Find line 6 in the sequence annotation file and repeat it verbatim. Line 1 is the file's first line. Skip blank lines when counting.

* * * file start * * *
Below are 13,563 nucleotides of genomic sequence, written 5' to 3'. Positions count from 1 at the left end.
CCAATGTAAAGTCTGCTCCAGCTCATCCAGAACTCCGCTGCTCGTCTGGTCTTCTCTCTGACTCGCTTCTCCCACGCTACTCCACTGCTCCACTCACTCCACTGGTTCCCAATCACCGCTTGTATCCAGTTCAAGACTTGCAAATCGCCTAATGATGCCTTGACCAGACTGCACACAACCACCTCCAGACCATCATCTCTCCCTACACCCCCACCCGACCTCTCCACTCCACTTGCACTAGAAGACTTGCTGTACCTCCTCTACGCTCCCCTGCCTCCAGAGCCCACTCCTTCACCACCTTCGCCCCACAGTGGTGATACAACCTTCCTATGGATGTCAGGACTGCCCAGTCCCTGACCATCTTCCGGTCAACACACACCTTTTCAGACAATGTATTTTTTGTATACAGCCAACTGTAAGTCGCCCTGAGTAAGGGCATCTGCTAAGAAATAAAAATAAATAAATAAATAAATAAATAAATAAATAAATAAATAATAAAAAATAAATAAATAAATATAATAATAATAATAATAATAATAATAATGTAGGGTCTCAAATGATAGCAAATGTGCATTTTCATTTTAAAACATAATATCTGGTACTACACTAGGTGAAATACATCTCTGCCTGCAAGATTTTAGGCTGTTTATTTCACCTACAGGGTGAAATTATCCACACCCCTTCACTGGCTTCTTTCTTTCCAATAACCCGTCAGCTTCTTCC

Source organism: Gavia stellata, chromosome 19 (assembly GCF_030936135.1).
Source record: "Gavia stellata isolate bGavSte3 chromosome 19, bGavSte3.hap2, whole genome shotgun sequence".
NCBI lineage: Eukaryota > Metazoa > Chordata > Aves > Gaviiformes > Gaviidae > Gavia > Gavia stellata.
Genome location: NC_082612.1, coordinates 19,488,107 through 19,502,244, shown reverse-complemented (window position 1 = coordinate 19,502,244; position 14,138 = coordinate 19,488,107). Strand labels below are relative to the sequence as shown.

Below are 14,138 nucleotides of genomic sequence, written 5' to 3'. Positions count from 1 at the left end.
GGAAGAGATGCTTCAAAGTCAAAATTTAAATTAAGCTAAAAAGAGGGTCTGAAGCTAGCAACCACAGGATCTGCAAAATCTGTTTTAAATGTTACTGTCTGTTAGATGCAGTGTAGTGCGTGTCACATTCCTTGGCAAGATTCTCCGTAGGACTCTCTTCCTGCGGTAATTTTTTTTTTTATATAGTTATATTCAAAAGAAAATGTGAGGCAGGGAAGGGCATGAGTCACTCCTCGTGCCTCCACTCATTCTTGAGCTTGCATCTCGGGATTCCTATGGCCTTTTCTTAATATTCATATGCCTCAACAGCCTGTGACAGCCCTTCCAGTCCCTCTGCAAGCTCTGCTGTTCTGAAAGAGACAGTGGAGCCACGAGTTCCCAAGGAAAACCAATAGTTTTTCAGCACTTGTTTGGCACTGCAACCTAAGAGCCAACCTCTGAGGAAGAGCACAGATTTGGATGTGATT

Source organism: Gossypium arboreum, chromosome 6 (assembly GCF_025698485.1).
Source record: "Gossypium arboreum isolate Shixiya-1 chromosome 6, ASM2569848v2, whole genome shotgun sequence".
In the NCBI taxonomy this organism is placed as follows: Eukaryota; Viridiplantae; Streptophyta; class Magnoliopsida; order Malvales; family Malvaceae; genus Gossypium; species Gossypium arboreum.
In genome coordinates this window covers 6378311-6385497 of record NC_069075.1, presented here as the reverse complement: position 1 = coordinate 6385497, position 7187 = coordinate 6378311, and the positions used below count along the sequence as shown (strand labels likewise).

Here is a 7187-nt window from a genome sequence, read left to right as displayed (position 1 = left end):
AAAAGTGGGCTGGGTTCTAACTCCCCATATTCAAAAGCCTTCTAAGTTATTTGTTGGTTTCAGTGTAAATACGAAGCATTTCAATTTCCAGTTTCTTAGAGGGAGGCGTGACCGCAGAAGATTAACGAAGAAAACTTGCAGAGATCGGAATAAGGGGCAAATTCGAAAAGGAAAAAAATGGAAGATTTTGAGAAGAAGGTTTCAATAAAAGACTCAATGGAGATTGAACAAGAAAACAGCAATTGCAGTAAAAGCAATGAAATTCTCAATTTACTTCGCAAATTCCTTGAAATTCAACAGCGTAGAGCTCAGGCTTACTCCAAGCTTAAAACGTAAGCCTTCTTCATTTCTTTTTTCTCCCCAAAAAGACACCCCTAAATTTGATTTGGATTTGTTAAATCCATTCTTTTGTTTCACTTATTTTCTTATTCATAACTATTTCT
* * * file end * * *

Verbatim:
Genome location: NC_082612.1, coordinates 19,488,107 through 19,502,244, shown reverse-complemented (window position 1 = coordinate 19,502,244; position 14,138 = coordinate 19,488,107). Strand labels below are relative to the sequence as shown.